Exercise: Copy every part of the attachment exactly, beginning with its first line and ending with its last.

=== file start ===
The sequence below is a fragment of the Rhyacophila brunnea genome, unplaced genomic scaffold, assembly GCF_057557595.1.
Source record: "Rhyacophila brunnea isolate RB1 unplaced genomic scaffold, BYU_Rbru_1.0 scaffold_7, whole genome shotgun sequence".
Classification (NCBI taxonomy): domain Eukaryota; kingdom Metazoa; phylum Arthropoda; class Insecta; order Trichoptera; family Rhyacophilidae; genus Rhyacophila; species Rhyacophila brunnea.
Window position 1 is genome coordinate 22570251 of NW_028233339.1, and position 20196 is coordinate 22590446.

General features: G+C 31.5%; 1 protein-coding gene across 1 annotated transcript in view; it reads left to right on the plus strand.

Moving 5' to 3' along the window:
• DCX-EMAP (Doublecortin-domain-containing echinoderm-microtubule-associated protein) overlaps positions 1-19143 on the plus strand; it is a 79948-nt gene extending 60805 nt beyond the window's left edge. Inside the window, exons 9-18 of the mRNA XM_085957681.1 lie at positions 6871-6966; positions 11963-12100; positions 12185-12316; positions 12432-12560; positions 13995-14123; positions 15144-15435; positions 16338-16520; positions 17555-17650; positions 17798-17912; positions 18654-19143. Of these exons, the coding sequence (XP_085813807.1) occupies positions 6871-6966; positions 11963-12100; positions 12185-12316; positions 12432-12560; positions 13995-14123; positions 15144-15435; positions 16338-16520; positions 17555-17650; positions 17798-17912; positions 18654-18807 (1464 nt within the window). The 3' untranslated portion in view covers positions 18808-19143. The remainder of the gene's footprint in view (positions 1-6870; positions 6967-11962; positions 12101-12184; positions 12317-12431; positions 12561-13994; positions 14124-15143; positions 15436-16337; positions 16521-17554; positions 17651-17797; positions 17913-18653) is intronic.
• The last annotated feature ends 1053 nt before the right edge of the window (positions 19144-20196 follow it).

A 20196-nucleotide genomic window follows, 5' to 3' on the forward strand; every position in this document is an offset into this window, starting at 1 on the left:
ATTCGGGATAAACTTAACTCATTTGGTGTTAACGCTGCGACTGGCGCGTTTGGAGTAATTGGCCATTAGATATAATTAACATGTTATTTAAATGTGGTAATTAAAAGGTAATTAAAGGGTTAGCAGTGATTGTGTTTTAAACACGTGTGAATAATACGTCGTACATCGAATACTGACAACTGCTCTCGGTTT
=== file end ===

The sequence below is a fragment of the Rhyacophila brunnea genome, unplaced genomic scaffold, assembly GCF_057557595.1.
Source record: "Rhyacophila brunnea isolate RB1 unplaced genomic scaffold, BYU_Rbru_1.0 scaffold_7, whole genome shotgun sequence".
Classification (NCBI taxonomy): domain Eukaryota; kingdom Metazoa; phylum Arthropoda; class Insecta; order Trichoptera; family Rhyacophilidae; genus Rhyacophila; species Rhyacophila brunnea.
Window position 1 is genome coordinate 22570251 of NW_028233339.1, and position 20196 is coordinate 22590446.

General features: G+C 31.5%; 1 protein-coding gene across 1 annotated transcript in view; it reads left to right on the plus strand.

Moving 5' to 3' along the window:
• DCX-EMAP (Doublecortin-domain-containing echinoderm-microtubule-associated protein) overlaps positions 1-19143 on the plus strand; it is a 79948-nt gene extending 60805 nt beyond the window's left edge. Inside the window, exons 9-18 of the mRNA XM_085957681.1 lie at positions 6871-6966; positions 11963-12100; positions 12185-12316; positions 12432-12560; positions 13995-14123; positions 15144-15435; positions 16338-16520; positions 17555-17650; positions 17798-17912; positions 18654-19143. Of these exons, the coding sequence (XP_085813807.1) occupies positions 6871-6966; positions 11963-12100; positions 12185-12316; positions 12432-12560; positions 13995-14123; positions 15144-15435; positions 16338-16520; positions 17555-17650; positions 17798-17912; positions 18654-18807 (1464 nt within the window). The 3' untranslated portion in view covers positions 18808-19143. The remainder of the gene's footprint in view (positions 1-6870; positions 6967-11962; positions 12101-12184; positions 12317-12431; positions 12561-13994; positions 14124-15143; positions 15436-16337; positions 16521-17554; positions 17651-17797; positions 17913-18653) is intronic.
• The last annotated feature ends 1053 nt before the right edge of the window (positions 19144-20196 follow it).

A 20196-nucleotide genomic window follows, 5' to 3' on the forward strand; every position in this document is an offset into this window, starting at 1 on the left:
ATTCGGGATAAACTTAACTCATTTGGTGTTAACGCTGCGACTGGCGCGTTTGGAGTAATTGGCCATTAGATATAATTAACATGTTATTTAAATGTGGTAATTAAAAGGTAATTAAAGGGTTAGCAGTGATTGTGTTTTAAACACGTGTGAATAATACGTCGTACATCGAATACTGACAACTGCTCTCGGTTT